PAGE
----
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Haven't Got Time for the Pain?

If you suffer from migraines or regular headaches, turn to the experts. Click here to learn more about Northwest Community Hospital's award-winning neurological care today.

Stop a Headache Before It Starts

When it comes to headaches, prevention really can be the best medicine

If you've known the pulsing, debilitating pain of a headache, prevention is on your mind. At Northwest Community Healthcare (NCH), it's on ours too. Here are tips on what you can do to prevent migraine headaches, as well as an update on the latest preventive medicines to send your pain packing.

Control Your Environment

About 29.5 million Americans suffer from migraine headaches, with women being affected two to three times more than men. "Sometimes people are unable to work, be productive in the home or go out socially because of migraines," says Daniel B. Cacioppo, MD, a board-certified neurologist on staff at Northwest Community Hospital.

Knowing and avoiding common headache triggers can tame—or completely halt—these attacks, says Dr. Cacioppo. Triggers can include:

  • Stress
  • Disrupted sleep
  • Poor nutrition
  • Certain foods
  • Bright or fluorescent lights
  • TV and movie viewing
  • Excessive noise
  • Hormonal changes (in women)

Eat nutritious meals and get the right amount of sleep on a regular basis. Get at least 30 minutes of aerobic exercise three times a week. If you smoke, quit. These efforts can result in eliminating the frequency of headaches, and getting your life back on track.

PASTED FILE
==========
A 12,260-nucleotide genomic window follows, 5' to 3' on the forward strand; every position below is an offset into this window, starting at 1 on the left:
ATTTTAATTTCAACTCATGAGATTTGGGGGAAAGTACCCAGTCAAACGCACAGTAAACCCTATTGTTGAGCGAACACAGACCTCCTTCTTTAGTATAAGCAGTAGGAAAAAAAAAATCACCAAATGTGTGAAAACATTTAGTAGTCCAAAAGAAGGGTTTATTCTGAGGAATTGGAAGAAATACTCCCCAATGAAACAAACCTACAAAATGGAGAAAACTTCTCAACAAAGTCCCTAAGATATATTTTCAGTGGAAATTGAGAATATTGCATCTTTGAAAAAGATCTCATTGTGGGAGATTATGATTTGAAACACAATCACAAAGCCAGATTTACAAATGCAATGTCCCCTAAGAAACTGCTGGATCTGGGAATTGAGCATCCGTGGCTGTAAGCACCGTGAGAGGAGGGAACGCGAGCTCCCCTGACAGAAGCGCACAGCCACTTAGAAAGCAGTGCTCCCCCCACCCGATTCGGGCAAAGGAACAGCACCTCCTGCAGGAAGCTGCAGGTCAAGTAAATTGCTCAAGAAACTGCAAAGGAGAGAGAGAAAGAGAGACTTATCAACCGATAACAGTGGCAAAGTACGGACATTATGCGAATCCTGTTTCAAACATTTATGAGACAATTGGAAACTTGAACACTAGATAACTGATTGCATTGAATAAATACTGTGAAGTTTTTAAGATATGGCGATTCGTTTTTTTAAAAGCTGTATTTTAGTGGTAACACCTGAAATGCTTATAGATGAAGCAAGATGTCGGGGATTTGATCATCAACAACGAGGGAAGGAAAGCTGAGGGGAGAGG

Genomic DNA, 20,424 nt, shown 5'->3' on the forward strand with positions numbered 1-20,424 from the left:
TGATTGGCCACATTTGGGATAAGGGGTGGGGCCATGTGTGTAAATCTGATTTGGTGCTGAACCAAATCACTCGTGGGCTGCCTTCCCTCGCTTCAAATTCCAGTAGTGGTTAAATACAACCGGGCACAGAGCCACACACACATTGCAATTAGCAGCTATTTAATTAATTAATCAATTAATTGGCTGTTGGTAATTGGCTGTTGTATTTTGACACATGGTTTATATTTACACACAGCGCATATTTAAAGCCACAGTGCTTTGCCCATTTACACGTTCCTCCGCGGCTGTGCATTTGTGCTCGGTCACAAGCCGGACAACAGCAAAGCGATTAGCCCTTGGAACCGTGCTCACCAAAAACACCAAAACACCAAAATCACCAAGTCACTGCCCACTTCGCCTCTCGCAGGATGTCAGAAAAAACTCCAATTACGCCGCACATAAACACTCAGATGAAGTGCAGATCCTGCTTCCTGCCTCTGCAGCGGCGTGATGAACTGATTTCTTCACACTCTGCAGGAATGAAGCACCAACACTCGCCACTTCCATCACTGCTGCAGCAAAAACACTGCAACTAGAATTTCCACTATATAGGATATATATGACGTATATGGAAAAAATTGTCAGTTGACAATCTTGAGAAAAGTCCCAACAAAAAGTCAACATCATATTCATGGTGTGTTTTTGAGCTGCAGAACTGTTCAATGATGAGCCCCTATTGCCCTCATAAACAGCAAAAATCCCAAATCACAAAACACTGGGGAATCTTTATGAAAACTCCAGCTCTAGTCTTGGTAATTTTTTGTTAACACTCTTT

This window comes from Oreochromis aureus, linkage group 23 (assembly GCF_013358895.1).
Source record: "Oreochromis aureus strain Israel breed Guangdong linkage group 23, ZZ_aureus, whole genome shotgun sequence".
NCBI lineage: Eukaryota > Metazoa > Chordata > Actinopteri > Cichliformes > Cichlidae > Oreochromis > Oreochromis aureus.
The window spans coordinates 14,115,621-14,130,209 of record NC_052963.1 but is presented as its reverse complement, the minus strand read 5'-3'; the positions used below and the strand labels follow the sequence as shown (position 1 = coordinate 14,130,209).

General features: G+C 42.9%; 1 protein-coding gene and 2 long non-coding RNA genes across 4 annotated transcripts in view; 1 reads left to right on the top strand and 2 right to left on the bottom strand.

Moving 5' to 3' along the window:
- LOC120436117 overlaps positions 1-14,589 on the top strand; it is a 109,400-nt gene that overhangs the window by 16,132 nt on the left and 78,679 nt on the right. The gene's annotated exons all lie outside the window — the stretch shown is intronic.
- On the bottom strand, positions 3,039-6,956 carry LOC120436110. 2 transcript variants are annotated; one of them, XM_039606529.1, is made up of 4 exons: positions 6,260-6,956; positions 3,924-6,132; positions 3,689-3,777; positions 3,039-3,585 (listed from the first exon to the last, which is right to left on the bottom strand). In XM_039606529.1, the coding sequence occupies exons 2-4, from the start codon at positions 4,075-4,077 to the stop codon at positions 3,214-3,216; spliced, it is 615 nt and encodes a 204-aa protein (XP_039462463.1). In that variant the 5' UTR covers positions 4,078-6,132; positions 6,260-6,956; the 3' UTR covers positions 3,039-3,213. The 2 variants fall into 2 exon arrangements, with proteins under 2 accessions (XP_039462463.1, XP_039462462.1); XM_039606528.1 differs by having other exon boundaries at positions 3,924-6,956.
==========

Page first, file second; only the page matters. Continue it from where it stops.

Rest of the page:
Seek Medical Help

Medicines are another powerful tool for migraine attack prevention. "A lot of people accept their headaches and think there are no treatments available," Dr. Cacioppo says. "But migraines are a treatable disease."

According to the National Headache Foundation, some migraine sufferers may even be candidates for preventive medications. There are various FDA-approved medications available—the important thing is to work closely with your doctor to pinpoint the prescriptions that might work for you. Keep a headache diary, tracking when your headaches start, how long they last and what might have triggered them. Also, keep track of your symptoms and the effectiveness of any remedies you used.

In the end, this information can help your doctor work with you to find the right prevention strategy.

Lorraine S. Novas, MD

Daniel Cacioppo, MD

Neurologist at NCH

  • Board-Certified: Neurology
  • Medical School: Rush Medical College
  • Internship: St. Joseph's Hospital
  • Residency And Fellowship: Barrow Neurological Institute

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Last Updated 04/10/2009